Helsinki Watch: Uzbekistan Abuses 'Reminiscent of Soviet Past'
May. 05, 1993
MOSCOW (AP) _ Authorities in Uzbekistan use censorship, imprisonment and beatings to quell dissent, a human rights group said Wednesday in two reports on the central Asian nation.
Helsinki Watch called the practices ''reminiscent of the Soviet past.''
Uzbek authorities weren't immediately available for comment. There was no answer at the press office of its mission in Moscow.
The Uzbek government has justified its methods by citing the ''need for political stability'' in the region.
Jeri Laber, executive director of the New York-based organization, said representatives were denied visas to travel to Uzbekistan to present the reports to government officials.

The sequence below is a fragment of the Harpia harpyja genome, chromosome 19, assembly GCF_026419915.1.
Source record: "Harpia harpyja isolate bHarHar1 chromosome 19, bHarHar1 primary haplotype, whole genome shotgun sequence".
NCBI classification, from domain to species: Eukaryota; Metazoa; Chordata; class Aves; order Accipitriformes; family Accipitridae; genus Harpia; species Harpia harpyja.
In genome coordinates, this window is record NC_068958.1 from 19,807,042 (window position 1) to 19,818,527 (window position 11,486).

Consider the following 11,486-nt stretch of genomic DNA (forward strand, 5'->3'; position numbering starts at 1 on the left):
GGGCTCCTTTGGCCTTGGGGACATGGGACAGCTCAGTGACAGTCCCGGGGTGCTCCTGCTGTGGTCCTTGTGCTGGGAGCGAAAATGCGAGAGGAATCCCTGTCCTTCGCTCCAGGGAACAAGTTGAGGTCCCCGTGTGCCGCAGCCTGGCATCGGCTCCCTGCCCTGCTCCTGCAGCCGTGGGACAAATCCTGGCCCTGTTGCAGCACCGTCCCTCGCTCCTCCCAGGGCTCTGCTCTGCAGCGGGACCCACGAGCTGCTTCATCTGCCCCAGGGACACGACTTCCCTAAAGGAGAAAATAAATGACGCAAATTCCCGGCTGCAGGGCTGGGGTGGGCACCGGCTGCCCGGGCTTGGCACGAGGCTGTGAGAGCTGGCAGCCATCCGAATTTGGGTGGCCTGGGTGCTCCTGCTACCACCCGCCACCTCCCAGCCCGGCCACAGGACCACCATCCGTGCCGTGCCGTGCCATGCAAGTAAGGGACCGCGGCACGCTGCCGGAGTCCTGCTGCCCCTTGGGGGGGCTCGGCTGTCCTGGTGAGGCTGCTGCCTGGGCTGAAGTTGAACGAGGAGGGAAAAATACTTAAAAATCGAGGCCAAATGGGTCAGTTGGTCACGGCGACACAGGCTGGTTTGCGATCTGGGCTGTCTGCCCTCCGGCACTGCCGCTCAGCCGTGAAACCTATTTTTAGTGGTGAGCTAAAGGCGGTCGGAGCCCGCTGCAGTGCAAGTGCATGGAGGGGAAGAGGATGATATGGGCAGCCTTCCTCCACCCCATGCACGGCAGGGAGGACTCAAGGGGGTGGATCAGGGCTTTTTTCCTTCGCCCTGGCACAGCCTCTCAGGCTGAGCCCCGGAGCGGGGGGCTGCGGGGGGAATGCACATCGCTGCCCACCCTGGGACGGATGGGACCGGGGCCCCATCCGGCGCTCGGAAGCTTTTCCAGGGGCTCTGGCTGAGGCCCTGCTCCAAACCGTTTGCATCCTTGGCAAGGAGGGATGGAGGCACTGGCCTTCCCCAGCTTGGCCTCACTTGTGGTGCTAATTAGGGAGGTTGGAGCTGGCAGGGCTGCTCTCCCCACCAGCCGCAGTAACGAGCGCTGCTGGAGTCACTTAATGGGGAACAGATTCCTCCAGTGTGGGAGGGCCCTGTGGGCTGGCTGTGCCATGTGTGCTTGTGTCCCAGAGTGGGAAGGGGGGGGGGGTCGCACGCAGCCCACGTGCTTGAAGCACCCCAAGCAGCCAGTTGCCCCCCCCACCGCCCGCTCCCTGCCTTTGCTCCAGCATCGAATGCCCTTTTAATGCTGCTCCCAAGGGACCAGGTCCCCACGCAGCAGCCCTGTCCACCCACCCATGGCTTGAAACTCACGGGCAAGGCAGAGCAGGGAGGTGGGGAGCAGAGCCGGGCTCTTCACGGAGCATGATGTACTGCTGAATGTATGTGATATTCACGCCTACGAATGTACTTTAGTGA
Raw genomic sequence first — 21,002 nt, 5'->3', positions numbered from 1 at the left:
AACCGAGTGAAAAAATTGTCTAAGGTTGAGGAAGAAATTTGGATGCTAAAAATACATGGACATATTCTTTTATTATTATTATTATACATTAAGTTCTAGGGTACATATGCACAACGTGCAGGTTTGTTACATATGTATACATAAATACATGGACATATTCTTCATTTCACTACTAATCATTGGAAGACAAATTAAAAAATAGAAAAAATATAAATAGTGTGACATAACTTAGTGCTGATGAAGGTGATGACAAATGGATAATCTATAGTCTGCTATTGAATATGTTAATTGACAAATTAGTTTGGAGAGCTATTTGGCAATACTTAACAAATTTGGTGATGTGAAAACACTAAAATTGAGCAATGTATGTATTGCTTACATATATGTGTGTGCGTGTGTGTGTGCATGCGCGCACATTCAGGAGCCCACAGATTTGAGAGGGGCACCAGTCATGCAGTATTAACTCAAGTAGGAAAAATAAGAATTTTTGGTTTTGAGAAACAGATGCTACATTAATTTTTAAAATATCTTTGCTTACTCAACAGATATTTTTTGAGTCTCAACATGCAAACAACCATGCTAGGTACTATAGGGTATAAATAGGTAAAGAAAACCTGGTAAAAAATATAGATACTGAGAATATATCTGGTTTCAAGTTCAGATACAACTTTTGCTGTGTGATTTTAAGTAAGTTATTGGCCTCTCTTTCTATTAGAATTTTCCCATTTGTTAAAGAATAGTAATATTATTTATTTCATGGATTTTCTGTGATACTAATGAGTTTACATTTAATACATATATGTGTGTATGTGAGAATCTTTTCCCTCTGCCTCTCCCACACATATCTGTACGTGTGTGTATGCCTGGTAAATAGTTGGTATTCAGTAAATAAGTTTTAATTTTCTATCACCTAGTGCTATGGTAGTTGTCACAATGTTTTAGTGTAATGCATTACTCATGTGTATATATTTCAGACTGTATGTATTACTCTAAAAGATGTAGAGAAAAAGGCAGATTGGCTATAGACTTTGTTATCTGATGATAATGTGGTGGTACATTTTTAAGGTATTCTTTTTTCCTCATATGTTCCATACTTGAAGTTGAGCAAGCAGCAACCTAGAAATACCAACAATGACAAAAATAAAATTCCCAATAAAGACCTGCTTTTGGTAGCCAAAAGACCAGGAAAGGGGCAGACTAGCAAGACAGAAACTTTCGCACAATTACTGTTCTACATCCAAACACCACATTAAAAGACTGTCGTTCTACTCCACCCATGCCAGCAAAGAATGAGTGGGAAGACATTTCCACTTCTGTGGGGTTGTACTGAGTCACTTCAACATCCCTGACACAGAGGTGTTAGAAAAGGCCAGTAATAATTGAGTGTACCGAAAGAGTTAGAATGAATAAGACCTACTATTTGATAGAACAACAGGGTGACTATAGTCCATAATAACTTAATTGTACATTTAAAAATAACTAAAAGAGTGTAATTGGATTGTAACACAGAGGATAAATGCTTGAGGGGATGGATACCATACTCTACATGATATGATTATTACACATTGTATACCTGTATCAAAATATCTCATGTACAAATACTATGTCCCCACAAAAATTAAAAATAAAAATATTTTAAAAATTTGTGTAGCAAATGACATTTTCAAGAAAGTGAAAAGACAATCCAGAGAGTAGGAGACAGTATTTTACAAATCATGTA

The government has banned some newspapers and blotted out sections of publications that were deemed anti-government, said Helsinki Watch spokeswoman Erika Dailey.
Uzbek President Islam Karimov, an old-style Communist who retained power after the Soviet collapse, has cracked down on the political opposition and human rights campaigners in the nation of nearly 20 million. He has said multi-party elections will be held next year.
Under Karimov, opposition figures have been detained without charge, beaten and had their homes set ablaze. In January, the activities of the main opposition movement, Unity, were suspended for three months.